In the Mishna on our daf, Beit Shammai and Beit Hillel disagree about whether various sacrifices can be brought on Yom Tov. According to Beit Shammai, a korban olah, which is totally burned up, cannot be brought. A korban shelamim, however, can be brought, since parts of it will be eaten by the kohanim and by the owner, making it not only a sacrifice, but also food preparation, which is permitted on Yom Tov. Nevertheless, they forbid performing semikha on the animal. Beit Hillel permit both olot and shelamim to be brought since they are connected to the holiday, even through there is no obligation to bring them on the actual Yom Tov. They also permit semikha on both.
The holiday of Shavuot presents a particular problem for Beit Shammai; because it is a one-day holiday, the opportunities for bringing sacrifices are rather limited. According to the Mishna, if Shavuot falls out on a Friday, Beit Shammai would allow the sacrifices to be brought on Sunday, since they cannot be brought either on Yom Tov or on Shabbat (according to Beit Hillel the extra day is unnecessary, since the korbanot – sacrifices – should have been brought on Yom Tov itself). All are in agreement, however, that if Shavuot coincides with Shabbat, it will be necessary to bring the korbanot on Sunday. Nevertheless, certain things are done to ensure that everyone will recognize that Sunday is not truly a holiday (e.g. the kohen gadol wears his everyday clothing, and fasts and eulogies are permitted). This is done in order to emphasize that Shavuot does not necessarily fall out on Sunday.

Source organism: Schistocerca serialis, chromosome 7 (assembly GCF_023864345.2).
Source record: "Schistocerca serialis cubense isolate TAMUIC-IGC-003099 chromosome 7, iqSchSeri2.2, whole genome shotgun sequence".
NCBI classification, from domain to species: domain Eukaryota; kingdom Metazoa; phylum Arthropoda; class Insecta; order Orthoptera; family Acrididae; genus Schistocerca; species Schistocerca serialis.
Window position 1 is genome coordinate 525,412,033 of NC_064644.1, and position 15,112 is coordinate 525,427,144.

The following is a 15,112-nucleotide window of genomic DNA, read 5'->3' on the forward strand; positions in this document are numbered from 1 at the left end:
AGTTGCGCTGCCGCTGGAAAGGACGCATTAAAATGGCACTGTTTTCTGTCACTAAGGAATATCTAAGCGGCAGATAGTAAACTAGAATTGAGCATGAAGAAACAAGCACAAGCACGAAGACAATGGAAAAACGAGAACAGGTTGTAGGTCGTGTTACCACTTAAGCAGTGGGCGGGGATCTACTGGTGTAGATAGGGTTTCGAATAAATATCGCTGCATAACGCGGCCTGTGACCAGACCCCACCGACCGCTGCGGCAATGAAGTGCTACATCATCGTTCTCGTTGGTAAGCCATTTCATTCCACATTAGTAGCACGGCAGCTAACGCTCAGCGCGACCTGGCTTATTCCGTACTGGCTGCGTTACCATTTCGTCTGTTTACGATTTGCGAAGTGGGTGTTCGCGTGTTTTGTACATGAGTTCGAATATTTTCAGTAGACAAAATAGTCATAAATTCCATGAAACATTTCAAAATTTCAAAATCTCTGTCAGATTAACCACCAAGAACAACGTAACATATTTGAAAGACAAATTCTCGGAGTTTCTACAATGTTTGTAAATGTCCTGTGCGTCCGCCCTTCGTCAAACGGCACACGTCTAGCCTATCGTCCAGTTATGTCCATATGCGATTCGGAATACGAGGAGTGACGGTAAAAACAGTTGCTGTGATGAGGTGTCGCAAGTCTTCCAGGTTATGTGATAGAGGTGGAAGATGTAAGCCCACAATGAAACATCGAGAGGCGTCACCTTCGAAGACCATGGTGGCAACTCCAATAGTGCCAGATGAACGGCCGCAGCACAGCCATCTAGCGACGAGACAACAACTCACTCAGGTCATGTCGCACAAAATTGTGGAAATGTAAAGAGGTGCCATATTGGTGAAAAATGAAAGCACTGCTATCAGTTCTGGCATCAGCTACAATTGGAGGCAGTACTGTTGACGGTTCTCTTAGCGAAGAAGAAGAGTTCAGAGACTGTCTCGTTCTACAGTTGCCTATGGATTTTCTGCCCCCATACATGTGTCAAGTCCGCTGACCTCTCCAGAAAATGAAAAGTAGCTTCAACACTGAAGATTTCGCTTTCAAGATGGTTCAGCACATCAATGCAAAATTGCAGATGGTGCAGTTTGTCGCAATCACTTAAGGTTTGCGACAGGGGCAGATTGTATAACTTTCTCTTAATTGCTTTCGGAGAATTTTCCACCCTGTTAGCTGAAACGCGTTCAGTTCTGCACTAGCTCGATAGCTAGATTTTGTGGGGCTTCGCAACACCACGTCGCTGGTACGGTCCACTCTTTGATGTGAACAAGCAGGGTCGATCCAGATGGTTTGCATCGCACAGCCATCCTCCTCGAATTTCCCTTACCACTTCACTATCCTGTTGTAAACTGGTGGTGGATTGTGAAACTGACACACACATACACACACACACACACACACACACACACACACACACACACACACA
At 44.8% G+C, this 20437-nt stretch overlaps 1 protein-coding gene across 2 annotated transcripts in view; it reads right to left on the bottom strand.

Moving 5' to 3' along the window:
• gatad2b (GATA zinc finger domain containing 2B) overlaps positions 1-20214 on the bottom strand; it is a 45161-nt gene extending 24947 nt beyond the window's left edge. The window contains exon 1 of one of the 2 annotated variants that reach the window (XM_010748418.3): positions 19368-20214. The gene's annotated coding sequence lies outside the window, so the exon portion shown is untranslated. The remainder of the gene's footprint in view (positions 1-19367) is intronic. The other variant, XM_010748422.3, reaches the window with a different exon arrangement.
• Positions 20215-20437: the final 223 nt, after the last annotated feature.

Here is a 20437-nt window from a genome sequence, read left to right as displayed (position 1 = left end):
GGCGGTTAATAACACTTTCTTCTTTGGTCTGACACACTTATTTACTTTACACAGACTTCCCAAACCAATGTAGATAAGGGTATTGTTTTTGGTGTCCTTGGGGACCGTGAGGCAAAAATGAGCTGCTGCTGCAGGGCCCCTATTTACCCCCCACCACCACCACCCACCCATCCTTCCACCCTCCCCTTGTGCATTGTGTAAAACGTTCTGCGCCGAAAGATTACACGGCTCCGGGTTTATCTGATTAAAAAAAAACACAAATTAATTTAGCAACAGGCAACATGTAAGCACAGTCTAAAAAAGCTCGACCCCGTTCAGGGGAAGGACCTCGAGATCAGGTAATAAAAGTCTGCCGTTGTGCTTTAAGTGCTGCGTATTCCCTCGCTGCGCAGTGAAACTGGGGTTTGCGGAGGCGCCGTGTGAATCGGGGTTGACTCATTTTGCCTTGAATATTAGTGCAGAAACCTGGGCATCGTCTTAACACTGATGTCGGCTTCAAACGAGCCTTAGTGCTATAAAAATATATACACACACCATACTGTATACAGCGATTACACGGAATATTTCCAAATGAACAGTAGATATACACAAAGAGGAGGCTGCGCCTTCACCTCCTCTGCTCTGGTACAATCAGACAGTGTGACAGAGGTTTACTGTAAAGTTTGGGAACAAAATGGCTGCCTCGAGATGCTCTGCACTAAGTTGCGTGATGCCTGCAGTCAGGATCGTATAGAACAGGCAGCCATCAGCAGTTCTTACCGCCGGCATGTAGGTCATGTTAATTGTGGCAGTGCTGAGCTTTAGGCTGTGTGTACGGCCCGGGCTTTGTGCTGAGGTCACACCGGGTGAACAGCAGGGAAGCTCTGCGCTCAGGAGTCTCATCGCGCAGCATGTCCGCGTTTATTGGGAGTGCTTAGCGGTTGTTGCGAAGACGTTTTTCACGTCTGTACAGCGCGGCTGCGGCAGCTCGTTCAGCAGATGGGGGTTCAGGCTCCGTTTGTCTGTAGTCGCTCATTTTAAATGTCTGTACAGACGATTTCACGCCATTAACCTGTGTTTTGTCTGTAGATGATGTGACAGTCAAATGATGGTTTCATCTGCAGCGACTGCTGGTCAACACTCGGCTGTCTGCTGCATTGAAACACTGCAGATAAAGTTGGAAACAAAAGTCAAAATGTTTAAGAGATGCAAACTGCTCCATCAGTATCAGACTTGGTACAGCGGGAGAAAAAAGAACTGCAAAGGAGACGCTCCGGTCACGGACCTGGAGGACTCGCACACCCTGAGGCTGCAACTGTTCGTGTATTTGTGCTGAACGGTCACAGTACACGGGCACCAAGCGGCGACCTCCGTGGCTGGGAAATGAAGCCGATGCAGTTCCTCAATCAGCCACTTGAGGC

The issue that the Mishna has with Shavuot and Sundays stems from the position of one of the Second Temple period sects. The Baitusim rejected the traditions of the Sages and interpreted the pasuk (verse) in Vayikra (23:15) to mean that the counting of the Omer always begins on Saturday night during Pesah, so Shavuot would always fall on Sunday. Although the Baitusim were a minority, they were apparently wealthy and influential and attempted various methods to arrange for their position to be accepted. It was therefore important to the Sages to do everything in their power to make sure that no one thought that their interpretation was correct.